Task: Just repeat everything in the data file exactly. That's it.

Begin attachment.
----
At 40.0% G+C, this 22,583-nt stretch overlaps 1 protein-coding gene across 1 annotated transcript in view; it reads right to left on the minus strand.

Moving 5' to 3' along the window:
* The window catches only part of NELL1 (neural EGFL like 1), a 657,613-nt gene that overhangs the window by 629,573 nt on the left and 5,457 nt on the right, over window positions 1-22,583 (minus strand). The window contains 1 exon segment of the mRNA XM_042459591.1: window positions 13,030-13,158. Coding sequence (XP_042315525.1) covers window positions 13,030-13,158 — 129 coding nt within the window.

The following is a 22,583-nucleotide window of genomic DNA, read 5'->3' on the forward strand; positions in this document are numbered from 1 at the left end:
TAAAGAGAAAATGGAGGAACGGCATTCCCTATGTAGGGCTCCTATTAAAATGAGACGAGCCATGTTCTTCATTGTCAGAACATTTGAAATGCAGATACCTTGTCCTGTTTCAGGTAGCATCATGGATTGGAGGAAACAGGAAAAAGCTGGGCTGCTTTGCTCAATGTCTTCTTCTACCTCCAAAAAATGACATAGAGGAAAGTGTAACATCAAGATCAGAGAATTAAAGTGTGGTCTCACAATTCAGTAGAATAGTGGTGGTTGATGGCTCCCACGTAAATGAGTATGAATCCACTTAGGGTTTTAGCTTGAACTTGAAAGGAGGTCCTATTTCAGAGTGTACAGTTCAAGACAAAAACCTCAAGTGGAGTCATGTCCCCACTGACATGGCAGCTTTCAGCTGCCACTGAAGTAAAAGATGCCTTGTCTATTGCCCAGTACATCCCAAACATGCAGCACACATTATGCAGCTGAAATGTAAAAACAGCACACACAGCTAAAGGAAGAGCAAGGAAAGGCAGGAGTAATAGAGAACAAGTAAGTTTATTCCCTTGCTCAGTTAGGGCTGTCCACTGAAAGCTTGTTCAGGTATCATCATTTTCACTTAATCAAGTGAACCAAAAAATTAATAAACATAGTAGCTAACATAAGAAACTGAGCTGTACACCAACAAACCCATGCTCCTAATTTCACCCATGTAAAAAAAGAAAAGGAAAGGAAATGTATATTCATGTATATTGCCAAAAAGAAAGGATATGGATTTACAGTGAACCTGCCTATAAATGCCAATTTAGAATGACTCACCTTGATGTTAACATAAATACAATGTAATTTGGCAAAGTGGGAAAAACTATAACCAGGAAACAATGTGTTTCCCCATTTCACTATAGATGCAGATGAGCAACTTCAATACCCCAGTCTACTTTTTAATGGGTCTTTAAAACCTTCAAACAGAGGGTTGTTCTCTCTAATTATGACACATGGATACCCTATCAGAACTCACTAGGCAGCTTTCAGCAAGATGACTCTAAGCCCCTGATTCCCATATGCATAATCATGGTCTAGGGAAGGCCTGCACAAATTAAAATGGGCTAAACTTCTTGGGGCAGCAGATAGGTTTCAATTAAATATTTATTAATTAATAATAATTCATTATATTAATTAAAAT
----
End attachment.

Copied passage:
At 40.0% G+C, this 22,583-nt stretch overlaps 1 protein-coding gene across 1 annotated transcript in view; it reads right to left on the minus strand.

Moving 5' to 3' along the window:
* The window catches only part of NELL1 (neural EGFL like 1), a 657,613-nt gene that overhangs the window by 629,573 nt on the left and 5,457 nt on the right, over window positions 1-22,583 (minus strand). The window contains 1 exon segment of the mRNA XM_042459591.1: window positions 13,030-13,158. Coding sequence (XP_042315525.1) covers window positions 13,030-13,158 — 129 coding nt within the window.

The following is a 22,583-nucleotide window of genomic DNA, read 5'->3' on the forward strand; positions in this document are numbered from 1 at the left end:
TAAAGAGAAAATGGAGGAACGGCATTCCCTATGTAGGGCTCCTATTAAAATGAGACGAGCCATGTTCTTCATTGTCAGAACATTTGAAATGCAGATACCTTGTCCTGTTTCAGGTAGCATCATGGATTGGAGGAAACAGGAAAAAGCTGGGCTGCTTTGCTCAATGTCTTCTTCTACCTCCAAAAAATGACATAGAGGAAAGTGTAACATCAAGATCAGAGAATTAAAGTGTGGTCTCACAATTCAGTAGAATAGTGGTGGTTGATGGCTCCCACGTAAATGAGTATGAATCCACTTAGGGTTTTAGCTTGAACTTGAAAGGAGGTCCTATTTCAGAGTGTACAGTTCAAGACAAAAACCTCAAGTGGAGTCATGTCCCCACTGACATGGCAGCTTTCAGCTGCCACTGAAGTAAAAGATGCCTTGTCTATTGCCCAGTACATCCCAAACATGCAGCACACATTATGCAGCTGAAATGTAAAAACAGCACACACAGCTAAAGGAAGAGCAAGGAAAGGCAGGAGTAATAGAGAACAAGTAAGTTTATTCCCTTGCTCAGTTAGGGCTGTCCACTGAAAGCTTGTTCAGGTATCATCATTTTCACTTAATCAAGTGAACCAAAAAATTAATAAACATAGTAGCTAACATAAGAAACTGAGCTGTACACCAACAAACCCATGCTCCTAATTTCACCCATGTAAAAAAAGAAAAGGAAAGGAAATGTATATTCATGTATATTGCCAAAAAGAAAGGATATGGATTTACAGTGAACCTGCCTATAAATGCCAATTTAGAATGACTCACCTTGATGTTAACATAAATACAATGTAATTTGGCAAAGTGGGAAAAACTATAACCAGGAAACAATGTGTTTCCCCATTTCACTATAGATGCAGATGAGCAACTTCAATACCCCAGTCTACTTTTTAATGGGTCTTTAAAACCTTCAAACAGAGGGTTGTTCTCTCTAATTATGACACATGGATACCCTATCAGAACTCACTAGGCAGCTTTCAGCAAGATGACTCTAAGCCCCTGATTCCCATATGCATAATCATGGTCTAGGGAAGGCCTGCACAAATTAAAATGGGCTAAACTTCTTGGGGCAGCAGATAGGTTTCAATTAAATATTTATTAATTAATAATAATTCATTATATTAATTAAAAT